Last Tuesday, the undergraduate student government of the University of Minnesota Twin Cities rejected a proposal for a moment of recognition on future anniversaries of the Sept. 11 terrorist attacks. The proposal was a response to the university’s lack of a commemoration regarding the attacks and was denied in a 36-23 vote (with three abstentions).
When I first read about the vote, I was enraged. As a Minnesota native, I could not believe that the university’s student government elected to disregard an event that fundamentally transformed the United States. But after thinking about the issue, I began to understand the student government’s decision. The rejection was not eliminating an already established moment of remembrance, but rather disallowing the implementation of a new one. I do not believe that the student government wanted to downplay the significance of Sept. 11, but rather was genuinely concerned for the safety of certain minority populations across campus—especially given that “Muslim students have reported repeated harassment each year on Sept. 11 and had concerns about how this proposal might impact their community” (as stated by student government president, Joelle Stangler). Thus the proposal was rejected to secure the safety of minority students.
Once again, I understand the student government’s decision. I admit that I ignorantly went headline-hopping in order to fuel a misguided and therein misplaced sense of anger regarding the situation. Yet, I still cannot agree with the decision.
Given the current social climate in America, we must consider the role of race and how it affected the rejection of the proposal (I am assuming that race and religious affiliation are correlated). Initially, we might incorrectly assume that Sept. 11 is completely independent from race—after all, it was not an attack on white Americans but rather an attack on all Americans. Christine Rousselle, a writer for Townhall.com, raises a valid point on the issue: “The victims of 9/11 aren’t remembered because they were killed by Muslims—they are remembered because they were killed by terrorists, who happened to be Muslim.”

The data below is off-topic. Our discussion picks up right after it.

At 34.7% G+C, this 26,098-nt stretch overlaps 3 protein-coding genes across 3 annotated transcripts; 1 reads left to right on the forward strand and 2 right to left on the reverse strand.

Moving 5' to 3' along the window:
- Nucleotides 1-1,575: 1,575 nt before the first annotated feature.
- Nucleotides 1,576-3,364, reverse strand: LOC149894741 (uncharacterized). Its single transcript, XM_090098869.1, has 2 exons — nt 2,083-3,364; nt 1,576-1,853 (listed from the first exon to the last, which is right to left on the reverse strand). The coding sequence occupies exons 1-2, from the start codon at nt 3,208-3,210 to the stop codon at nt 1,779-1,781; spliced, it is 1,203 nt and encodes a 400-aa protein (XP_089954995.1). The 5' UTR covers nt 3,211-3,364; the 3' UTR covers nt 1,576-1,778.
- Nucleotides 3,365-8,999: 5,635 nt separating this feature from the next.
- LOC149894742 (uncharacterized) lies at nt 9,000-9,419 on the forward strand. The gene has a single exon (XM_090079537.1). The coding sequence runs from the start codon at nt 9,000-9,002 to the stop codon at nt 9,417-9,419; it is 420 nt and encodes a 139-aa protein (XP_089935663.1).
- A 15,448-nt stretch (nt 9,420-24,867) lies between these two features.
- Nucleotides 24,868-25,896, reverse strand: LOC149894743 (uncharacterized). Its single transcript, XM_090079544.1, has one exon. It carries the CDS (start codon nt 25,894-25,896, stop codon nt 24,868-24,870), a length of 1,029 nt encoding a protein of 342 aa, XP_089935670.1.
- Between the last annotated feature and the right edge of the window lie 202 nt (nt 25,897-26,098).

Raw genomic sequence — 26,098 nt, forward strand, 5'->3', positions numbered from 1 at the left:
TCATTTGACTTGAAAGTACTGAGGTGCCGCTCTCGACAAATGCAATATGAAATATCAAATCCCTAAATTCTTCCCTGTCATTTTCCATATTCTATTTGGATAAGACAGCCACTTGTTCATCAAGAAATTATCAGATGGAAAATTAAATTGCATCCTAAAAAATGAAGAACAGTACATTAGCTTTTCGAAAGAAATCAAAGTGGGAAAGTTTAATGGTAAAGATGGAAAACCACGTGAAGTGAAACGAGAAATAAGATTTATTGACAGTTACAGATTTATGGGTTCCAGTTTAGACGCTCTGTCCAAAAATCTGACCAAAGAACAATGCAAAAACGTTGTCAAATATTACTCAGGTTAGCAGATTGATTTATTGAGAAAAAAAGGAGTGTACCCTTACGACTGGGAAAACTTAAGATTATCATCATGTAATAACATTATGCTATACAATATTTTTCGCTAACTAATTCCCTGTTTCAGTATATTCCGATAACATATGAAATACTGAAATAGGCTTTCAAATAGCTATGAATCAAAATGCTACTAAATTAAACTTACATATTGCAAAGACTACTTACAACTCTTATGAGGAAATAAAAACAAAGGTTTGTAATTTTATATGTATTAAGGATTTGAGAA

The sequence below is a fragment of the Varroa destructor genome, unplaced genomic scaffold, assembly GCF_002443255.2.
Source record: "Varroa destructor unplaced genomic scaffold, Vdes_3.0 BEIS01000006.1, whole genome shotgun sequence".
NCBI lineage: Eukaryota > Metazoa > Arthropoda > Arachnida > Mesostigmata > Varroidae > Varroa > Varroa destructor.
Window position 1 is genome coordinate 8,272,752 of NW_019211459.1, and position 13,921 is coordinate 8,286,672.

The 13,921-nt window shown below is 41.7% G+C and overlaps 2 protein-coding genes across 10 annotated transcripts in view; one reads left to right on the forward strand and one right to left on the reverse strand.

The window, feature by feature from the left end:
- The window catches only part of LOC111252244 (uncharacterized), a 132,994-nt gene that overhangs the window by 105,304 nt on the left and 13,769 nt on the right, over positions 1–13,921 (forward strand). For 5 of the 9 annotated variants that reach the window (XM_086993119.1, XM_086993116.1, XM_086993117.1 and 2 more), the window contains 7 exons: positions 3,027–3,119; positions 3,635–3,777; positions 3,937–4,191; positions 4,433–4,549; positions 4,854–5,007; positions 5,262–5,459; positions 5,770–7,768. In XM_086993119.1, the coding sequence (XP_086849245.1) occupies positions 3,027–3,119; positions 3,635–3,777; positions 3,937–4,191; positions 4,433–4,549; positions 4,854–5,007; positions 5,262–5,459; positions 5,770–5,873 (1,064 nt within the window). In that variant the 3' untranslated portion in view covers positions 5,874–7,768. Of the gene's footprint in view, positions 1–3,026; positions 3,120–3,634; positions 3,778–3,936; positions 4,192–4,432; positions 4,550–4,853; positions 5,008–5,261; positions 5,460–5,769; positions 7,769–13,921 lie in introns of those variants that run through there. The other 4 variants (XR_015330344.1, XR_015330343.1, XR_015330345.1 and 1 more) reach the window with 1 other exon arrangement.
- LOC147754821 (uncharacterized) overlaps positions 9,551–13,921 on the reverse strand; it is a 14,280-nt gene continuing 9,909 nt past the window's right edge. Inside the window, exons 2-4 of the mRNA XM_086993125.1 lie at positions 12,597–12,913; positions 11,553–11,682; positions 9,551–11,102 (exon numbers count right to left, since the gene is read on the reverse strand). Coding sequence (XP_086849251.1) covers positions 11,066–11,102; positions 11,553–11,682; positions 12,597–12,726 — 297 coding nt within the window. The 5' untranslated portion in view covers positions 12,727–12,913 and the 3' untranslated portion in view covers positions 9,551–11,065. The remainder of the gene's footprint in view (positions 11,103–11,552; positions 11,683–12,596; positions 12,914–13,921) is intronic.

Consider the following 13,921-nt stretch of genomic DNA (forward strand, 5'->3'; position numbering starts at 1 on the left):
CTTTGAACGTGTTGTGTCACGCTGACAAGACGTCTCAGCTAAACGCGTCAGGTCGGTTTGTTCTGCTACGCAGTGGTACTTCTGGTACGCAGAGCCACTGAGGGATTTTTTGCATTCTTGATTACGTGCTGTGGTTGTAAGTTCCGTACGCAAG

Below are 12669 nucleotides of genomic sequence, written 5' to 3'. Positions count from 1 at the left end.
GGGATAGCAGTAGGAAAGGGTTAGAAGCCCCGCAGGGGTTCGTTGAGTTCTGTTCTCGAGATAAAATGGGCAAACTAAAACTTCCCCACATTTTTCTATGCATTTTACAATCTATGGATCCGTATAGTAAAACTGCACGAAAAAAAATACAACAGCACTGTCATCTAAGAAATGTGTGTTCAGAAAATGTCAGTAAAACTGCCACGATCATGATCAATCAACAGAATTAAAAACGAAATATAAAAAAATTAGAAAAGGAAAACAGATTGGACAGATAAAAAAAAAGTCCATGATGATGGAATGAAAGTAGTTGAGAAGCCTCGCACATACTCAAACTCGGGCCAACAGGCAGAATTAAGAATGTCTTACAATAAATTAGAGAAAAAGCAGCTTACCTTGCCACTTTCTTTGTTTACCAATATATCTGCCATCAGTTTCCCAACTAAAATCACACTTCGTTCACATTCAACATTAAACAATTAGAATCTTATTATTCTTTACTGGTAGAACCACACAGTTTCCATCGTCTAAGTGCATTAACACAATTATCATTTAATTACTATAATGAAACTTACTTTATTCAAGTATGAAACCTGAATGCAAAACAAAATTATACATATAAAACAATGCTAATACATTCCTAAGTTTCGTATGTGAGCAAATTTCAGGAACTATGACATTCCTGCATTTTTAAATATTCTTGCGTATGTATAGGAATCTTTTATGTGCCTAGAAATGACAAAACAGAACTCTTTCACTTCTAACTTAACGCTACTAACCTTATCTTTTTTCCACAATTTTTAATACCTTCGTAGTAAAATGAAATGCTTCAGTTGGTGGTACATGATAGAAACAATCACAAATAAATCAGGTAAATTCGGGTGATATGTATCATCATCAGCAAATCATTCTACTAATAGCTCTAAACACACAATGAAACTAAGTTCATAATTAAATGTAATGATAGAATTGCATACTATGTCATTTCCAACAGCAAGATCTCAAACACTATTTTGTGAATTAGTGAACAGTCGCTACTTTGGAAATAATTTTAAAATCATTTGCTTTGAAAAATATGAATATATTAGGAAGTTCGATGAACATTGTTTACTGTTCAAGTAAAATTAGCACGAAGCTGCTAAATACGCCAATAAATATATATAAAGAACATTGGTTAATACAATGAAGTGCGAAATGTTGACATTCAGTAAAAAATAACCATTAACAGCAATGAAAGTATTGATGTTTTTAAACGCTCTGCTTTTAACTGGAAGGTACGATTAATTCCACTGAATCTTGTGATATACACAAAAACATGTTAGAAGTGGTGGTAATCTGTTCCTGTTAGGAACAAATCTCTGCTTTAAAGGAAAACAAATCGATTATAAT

Unfortunately, we must recognize the pervasive bigotry in the United States. We must understand that racism is and will be an undeniable response to Sept. 11 memorials. It is because of this very sense of narrow-mindedness that the University of Minnesota rejected the proposal. While Christine’s comment is completely accurate, it is wrong to believe that the Muslim community would not be further marginalized had the proposal been accepted.
Hence race is inevitably rooted within this discussion. But we should not make this proposal a divisive issue of race. And being a white male, I recognize how easy it is for me to misunderstand the scope of racism and its affects, but I think we are losing sight of what Sept. 11 represents: terrorism. The Sept. 11 attacks radically changed the way we perceive terrorism, national security, and involvement in the Middle East. It severely changed America and we have a duty to remember the victims and soldiers who have died as a consequence of Sept. 11. More importantly, I believe that all American universities have a responsibility to commemorate Sept. 11 because of the important dialogue it promotes: that terrorism is not dead.
Especially in the wake of the Paris terrorist attacks this weekend, we need to be aware that there are people in the world who wish to destroy the foundations of our civilization with the cry “death to democracy.” And we need to be reminded that this conflict does not exist only in the Middle East. The attacks not just in Paris, but also in Kenya, Beirut, and Nigeria over this past year are devastating examples of how we are not safe—the war on terror exists in all corners of the world.
So while I understand the decision by the University of Minnesota’s student government, I cannot condone it. The threat of terror is too great a reality to ignore and commemorating Sept. 11 helps Americans remember that threat.
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